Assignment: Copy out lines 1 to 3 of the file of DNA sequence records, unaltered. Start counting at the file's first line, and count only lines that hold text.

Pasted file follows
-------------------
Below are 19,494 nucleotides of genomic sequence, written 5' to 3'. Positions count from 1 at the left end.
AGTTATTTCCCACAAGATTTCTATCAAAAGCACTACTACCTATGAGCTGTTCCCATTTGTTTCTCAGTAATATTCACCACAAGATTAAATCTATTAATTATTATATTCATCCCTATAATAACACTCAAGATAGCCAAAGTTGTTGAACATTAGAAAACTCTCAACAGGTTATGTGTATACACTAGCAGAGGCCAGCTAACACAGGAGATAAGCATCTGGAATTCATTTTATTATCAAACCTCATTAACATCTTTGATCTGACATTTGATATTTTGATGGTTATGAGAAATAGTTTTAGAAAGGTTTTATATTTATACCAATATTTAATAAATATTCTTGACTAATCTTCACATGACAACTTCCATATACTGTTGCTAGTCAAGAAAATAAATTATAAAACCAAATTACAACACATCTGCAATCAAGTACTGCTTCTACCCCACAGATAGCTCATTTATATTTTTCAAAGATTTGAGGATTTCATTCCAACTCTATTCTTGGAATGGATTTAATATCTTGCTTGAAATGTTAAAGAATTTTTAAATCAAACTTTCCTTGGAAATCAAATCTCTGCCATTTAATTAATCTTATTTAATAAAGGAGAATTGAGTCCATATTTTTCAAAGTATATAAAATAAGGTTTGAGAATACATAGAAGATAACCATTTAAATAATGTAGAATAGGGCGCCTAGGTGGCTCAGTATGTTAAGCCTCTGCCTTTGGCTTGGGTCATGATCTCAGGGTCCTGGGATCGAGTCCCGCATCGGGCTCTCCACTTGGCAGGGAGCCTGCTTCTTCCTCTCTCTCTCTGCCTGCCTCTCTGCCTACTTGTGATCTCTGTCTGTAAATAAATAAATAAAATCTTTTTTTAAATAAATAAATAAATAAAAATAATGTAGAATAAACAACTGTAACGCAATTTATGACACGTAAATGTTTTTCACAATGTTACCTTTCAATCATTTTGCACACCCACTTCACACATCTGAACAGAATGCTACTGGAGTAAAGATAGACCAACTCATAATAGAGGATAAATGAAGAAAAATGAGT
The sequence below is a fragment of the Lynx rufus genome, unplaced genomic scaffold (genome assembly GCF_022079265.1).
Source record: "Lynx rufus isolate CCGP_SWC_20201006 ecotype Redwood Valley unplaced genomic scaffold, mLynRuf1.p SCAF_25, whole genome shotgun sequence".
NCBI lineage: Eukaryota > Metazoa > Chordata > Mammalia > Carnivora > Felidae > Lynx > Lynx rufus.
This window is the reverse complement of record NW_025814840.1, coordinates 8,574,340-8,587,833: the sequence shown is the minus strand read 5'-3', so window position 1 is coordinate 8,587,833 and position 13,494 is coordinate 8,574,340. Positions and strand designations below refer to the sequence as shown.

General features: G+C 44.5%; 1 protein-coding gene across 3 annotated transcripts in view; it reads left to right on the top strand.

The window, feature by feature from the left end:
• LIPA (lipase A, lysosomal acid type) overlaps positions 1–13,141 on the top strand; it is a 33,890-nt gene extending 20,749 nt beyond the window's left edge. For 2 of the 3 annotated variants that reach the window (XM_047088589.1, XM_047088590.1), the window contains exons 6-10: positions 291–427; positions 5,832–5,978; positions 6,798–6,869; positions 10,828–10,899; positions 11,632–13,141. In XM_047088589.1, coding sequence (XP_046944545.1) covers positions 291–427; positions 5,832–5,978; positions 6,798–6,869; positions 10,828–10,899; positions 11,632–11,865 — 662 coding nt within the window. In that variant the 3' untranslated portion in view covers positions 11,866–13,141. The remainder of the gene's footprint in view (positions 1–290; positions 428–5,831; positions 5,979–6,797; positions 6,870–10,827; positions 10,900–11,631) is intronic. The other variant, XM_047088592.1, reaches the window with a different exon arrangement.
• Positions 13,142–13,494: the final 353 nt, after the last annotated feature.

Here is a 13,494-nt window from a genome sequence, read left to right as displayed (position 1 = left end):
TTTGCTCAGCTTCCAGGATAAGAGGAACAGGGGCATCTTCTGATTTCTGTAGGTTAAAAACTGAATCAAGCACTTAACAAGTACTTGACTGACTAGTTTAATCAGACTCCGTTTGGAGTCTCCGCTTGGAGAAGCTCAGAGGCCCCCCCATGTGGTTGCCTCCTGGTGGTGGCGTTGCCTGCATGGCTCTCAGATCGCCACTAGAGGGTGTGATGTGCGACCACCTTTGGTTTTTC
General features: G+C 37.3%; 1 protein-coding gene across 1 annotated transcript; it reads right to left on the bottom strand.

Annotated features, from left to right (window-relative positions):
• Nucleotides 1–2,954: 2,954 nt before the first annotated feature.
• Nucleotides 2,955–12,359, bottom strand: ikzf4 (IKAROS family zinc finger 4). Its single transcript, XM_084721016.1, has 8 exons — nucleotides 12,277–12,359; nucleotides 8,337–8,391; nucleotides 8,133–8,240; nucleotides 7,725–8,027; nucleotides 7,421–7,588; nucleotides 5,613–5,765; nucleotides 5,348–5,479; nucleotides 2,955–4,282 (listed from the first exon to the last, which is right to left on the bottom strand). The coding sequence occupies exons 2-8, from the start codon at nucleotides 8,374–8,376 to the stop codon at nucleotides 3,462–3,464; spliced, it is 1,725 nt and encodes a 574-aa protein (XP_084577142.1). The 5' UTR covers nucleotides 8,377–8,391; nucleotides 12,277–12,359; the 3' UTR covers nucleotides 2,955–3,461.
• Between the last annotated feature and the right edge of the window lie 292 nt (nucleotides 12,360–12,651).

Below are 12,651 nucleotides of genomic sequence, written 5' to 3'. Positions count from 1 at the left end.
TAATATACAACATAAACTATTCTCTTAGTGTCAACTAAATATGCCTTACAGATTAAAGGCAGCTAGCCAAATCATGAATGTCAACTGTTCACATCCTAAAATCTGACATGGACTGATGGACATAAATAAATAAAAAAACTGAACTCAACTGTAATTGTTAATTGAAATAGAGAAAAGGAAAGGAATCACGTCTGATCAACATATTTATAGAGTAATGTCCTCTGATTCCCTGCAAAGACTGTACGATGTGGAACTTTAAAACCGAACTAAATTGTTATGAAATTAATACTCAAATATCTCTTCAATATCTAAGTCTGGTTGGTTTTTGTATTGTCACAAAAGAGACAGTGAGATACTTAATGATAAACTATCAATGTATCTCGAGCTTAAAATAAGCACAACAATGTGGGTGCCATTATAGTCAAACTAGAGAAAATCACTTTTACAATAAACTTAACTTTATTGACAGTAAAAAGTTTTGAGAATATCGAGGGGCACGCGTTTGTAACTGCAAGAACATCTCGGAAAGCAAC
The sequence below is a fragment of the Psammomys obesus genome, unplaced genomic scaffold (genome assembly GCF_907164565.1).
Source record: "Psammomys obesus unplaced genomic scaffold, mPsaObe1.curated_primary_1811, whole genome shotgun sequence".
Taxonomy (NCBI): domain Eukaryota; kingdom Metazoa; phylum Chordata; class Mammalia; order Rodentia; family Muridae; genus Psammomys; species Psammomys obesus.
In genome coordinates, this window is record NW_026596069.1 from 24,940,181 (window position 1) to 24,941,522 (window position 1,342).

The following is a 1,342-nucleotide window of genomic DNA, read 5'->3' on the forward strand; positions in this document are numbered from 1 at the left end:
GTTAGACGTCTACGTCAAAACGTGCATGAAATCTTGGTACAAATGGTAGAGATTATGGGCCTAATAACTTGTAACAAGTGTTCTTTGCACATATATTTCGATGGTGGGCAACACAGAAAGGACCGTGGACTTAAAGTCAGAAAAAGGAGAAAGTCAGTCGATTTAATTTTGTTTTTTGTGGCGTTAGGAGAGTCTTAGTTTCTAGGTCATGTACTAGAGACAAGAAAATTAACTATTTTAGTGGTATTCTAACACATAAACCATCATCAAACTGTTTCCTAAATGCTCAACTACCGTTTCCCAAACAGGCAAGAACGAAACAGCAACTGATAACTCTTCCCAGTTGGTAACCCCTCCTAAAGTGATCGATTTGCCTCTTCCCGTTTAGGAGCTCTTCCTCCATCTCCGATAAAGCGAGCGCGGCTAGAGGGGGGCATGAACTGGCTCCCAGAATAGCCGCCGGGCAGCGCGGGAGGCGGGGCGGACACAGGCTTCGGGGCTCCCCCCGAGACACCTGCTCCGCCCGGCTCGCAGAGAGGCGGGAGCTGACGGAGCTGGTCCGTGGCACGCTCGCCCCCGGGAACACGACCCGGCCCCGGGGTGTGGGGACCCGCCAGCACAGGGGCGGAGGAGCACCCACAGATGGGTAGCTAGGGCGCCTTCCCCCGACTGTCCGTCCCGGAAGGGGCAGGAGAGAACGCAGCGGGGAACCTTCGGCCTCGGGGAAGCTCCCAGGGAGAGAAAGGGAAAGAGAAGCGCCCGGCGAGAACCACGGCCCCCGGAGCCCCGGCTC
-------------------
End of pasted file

Below are 19,494 nucleotides of genomic sequence, written 5' to 3'. Positions count from 1 at the left end.
AGTTATTTCCCACAAGATTTCTATCAAAAGCACTACTACCTATGAGCTGTTCCCATTTGTTTCTCAGTAATATTCACCACAAGATTAAATCTATTAATTATTATATTCATCCCTATAATAACACTCAAGATAGCCAAAGTTGTTGAACATTAGAAAACTCTCAACAGGTTATGTGTATACACTAGCAGAGGCCAGCTAACACAGGAGATAAGCATCTGGAATTCATTTTATTATCAAACCTCATTAACATCTTTGATCTGACATTTGATATTTTGATGGTTATGAGAAATAGTTTTAGAAAGGTTTTATATTTATACCAATATTTAATAAATATTCTTGACTAATCTTCACATGACAACTTCCATATACTGTTGCTAGTCAAGAAAATAAATTATAAAACCAAATTACAACACATCTGCAATCAAGTACTGCTTCTACCCCACAGATAGCTCATTTATATTTTTCAAAGATTTGAGGATTTCATTCCAACTCTATTCTTGGAATGGATTTAATATCTTGCTTGAAATGTTAAAGAATTTTTAAATCAAACTTTCCTTGGAAATCAAATCTCTGCCATTTAATTAATCTTATTTAATAAAGGAGAATTGAGTCCATATTTTTCAAAGTATATAAAATAAGGTTTGAGAATACATAGAAGATAACCATTTAAATAATGTAGAATAGGGCGCCTAGGTGGCTCAGTATGTTAAGCCTCTGCCTTTGGCTTGGGTCATGATCTCAGGGTCCTGGGATCGAGTCCCGCATCGGGCTCTCCACTTGGCAGGGAGCCTGCTTCTTCCTCTCTCTCTCTGCCTGCCTCTCTGCCTACTTGTGATCTCTGTCTGTAAATAAATAAATAAAATCTTTTTTTAAATAAATAAATAAATAAAAATAATGTAGAATAAACAACTGTAACGCAATTTATGACACGTAAATGTTTTTCACAATGTTACCTTTCAATCATTTTGCACACCCACTTCACACATCTGAACAGAATGCTACTGGAGTAAAGATAGACCAACTCATAATAGAGGATAAATGAAGAAAAATGAGT
The sequence below is a fragment of the Lynx rufus genome, unplaced genomic scaffold (genome assembly GCF_022079265.1).